Authorities in Afghanistan say the initial probe into the brutal killing and burning of a woman by a mob for allegedly desecrating the Muslim holy book suggests the victim was wrongly accused. The incident, which took place in front of police, has outraged Afghan human rights activists who have vowed to protest until the government bring to justice those responsible.
Afghan officials and relatives have identified the victim as 27-year-old Farkhunda. She was buried in a Kabul graveyard Sunday at a funeral attended by hundreds of people who chanted “we want justice”.
Women’s rights activists carried Farkhunda’s coffin to her grave, an unusual move conservative Afghanistan has not witnessed before.
The victim was beaten to death by a mob of men in the Afghan capital this past Thursday. Farkhunda’s body was later then set on fire before it was thrown into the Kabul River. Mobile phone footage circulating on social media shows that police did nothing to prevent the fatal attack.
Afghan lawmaker Farkhunda Zahra Nadari spoke to reporters after attending the burial ceremony.
She criticized police officers at the scene for being “extremely incompetent, unprofessional and cruel." Nadari says if they were unable to control the mob they could have at least called for more help from other police in the capital.
President Ashraf Ghani swiftly condemned Furkhanda’s killing as “heinous attack” and ordered a wide-ranging probe.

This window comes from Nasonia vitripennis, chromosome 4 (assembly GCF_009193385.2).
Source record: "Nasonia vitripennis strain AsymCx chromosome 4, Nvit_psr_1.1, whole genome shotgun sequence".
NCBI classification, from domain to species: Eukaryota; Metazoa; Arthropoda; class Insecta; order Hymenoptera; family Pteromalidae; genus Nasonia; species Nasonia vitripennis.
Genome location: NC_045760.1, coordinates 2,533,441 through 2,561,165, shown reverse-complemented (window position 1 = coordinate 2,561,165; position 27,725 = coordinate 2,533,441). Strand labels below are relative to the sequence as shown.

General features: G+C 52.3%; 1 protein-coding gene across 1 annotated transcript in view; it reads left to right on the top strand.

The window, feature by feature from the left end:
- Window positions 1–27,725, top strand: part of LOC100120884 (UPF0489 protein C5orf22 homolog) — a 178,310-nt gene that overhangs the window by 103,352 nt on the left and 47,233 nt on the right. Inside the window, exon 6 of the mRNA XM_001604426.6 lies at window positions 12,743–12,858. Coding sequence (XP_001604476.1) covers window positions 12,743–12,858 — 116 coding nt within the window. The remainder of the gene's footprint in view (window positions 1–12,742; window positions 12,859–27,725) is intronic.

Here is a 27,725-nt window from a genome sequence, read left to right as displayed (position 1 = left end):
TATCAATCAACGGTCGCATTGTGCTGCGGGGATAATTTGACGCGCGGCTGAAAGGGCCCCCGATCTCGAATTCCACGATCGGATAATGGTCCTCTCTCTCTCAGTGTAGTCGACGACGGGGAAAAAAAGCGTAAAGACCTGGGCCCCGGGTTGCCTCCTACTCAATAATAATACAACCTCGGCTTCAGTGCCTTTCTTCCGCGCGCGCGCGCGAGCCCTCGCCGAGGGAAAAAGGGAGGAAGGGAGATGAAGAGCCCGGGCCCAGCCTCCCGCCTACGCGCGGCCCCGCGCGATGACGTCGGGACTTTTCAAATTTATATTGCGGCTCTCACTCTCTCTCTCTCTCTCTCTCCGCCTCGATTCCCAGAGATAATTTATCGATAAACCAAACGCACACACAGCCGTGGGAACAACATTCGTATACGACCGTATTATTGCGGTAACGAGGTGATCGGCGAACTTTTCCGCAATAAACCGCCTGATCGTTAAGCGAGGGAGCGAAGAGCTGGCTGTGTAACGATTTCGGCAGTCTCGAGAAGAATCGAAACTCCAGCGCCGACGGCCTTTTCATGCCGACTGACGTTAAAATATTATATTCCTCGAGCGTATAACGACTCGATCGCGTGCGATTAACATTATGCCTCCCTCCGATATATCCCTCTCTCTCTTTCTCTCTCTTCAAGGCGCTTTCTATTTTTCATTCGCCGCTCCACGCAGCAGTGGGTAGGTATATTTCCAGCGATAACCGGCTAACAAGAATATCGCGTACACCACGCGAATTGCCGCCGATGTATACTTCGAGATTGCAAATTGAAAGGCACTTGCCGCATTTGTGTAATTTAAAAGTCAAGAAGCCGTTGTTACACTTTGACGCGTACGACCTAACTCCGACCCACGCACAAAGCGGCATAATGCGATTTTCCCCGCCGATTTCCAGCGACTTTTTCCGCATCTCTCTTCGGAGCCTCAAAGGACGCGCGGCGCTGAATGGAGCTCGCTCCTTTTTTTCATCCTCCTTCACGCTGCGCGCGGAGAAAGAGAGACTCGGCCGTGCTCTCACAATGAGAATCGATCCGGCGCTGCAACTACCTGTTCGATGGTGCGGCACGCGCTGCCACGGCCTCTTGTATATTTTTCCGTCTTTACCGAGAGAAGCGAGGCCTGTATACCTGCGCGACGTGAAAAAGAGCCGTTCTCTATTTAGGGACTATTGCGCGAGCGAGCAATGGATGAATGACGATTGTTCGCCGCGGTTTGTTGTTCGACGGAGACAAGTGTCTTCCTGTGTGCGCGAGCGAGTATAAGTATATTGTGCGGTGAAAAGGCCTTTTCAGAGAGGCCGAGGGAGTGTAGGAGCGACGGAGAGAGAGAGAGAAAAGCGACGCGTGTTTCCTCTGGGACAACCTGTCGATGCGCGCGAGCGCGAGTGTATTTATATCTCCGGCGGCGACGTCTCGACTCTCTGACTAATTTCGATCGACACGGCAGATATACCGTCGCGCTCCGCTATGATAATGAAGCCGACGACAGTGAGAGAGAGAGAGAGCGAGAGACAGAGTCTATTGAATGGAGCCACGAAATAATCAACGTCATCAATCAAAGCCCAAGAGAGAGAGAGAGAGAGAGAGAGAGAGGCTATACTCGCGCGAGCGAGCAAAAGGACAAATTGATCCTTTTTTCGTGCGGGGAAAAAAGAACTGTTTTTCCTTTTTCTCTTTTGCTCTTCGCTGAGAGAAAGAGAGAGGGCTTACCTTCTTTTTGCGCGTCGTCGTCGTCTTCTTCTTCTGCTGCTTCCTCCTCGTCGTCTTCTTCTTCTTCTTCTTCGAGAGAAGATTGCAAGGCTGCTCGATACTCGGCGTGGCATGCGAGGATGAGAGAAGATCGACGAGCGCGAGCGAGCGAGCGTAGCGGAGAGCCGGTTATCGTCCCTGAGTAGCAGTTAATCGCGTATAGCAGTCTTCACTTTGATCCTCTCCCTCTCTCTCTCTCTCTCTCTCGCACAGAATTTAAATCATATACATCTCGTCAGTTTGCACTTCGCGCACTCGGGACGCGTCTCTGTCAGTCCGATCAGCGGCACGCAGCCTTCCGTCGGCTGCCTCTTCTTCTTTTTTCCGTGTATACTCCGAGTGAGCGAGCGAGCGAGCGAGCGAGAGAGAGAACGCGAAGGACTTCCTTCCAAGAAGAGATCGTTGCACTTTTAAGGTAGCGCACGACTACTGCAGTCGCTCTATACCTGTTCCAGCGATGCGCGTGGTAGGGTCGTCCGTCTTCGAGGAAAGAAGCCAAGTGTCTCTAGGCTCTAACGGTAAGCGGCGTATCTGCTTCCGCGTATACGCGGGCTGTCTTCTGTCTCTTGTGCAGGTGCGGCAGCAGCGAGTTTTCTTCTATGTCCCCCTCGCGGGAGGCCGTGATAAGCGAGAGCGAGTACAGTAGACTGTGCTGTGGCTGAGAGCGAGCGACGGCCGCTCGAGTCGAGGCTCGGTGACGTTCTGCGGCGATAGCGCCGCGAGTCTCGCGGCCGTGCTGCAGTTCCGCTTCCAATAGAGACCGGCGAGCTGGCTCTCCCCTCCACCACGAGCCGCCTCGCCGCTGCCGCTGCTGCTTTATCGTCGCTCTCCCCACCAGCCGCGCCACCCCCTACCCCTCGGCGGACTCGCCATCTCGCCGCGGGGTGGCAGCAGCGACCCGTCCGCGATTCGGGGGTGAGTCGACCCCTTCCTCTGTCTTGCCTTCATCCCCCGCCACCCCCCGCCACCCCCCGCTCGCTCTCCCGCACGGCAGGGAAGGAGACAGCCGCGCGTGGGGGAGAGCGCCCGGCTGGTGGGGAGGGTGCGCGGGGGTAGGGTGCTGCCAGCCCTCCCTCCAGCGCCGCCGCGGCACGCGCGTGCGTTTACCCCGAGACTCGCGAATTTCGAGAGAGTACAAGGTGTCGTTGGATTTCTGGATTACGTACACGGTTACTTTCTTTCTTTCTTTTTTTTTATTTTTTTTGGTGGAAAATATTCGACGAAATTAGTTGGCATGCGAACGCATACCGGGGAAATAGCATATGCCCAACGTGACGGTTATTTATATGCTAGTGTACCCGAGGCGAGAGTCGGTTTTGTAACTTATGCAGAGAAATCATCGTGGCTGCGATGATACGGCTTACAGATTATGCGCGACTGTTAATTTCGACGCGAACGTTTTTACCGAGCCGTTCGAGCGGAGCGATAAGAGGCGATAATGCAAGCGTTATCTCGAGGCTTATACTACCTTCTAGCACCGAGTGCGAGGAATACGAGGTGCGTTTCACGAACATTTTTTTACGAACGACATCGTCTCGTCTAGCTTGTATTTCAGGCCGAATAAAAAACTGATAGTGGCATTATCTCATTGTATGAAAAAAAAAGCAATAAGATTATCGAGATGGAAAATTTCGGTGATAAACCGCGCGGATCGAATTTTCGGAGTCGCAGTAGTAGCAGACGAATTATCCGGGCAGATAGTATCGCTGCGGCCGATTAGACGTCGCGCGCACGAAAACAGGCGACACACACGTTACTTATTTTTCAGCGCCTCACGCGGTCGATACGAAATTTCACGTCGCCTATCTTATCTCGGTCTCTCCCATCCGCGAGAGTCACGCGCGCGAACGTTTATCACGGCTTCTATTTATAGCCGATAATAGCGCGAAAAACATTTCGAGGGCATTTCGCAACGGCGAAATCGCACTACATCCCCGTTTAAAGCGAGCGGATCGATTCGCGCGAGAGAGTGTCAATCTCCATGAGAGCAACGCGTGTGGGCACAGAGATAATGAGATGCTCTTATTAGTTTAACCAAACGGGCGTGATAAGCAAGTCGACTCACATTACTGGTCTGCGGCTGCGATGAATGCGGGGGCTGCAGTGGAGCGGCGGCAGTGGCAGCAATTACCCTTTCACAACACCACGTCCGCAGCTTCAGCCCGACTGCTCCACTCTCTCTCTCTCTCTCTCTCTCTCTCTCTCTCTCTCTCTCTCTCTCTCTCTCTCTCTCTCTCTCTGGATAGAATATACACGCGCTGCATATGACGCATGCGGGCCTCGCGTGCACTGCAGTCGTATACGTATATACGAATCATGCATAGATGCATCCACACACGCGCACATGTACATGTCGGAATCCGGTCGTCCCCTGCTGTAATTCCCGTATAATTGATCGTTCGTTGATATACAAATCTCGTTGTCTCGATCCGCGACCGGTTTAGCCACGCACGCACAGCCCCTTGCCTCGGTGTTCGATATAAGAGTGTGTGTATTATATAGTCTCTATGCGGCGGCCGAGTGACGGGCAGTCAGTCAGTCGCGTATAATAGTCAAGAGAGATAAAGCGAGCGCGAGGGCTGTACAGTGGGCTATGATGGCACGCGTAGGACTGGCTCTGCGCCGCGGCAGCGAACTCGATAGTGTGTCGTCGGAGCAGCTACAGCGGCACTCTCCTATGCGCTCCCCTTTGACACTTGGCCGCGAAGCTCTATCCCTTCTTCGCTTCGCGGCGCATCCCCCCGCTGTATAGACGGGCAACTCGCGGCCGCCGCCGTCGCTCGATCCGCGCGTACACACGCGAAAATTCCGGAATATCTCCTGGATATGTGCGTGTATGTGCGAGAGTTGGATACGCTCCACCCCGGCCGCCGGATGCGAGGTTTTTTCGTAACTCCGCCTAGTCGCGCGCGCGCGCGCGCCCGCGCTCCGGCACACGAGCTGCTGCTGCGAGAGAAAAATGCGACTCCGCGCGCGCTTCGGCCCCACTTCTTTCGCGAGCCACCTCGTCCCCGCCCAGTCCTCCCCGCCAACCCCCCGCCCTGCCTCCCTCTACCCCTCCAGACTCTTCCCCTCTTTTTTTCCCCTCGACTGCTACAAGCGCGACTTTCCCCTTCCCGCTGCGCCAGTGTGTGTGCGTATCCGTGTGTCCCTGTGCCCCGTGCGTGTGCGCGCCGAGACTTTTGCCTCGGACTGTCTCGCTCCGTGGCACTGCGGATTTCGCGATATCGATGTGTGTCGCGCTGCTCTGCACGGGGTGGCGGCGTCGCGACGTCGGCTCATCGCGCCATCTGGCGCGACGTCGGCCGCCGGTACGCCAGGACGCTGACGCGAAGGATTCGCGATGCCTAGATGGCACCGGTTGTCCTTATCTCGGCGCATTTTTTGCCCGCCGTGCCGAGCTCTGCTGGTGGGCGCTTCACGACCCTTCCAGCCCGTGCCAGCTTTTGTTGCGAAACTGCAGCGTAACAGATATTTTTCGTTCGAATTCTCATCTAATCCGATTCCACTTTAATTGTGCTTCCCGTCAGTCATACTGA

Afghan authorities have since detained several men in connection with the assault. Interior Ministry spokesman Sediq Sediqi tells VOA action has also been taken against area police officers to broaden the investigation.
“The Afghan Ministry of Interior has suspended the jobs of 13 police officials who had the responsibility to make sure that they had measures (in place) to protect that woman, Furkhanda, who was killed by (the) mob and they will be asked questions on their conduct,” he said.
The attack on Farkhunda was prompted by a cleric’s accusations that she burned a copy of the holy Quran.
But Afghan media quoted her family as saying she had confronted the cleric about misleading the people on the pretext of religious beliefs by distributing amulets (tawiz in local language) to save them from evil and bring them good luck.
They say the cleric then accused Furkhanda of burning the Quran and called for the people to punish her for undermining the holy book. Some Afghan officials and religious leaders have tried to justify the violence.
But Kabul’s head of criminal investigation, General Mohammad Zahir, said an initial probe found no evidence to support allegations against Farkhunda.
The victim’s family has also rejected as unfounded reports she was mentally ill, saying the woman was about to complete her religious studies to become an Islamic teacher.
The United Nations and international human rights groups have strongly condemned the killing, saying the continued increase in attacks against women and girls in Afghanistan has become a source of major concern.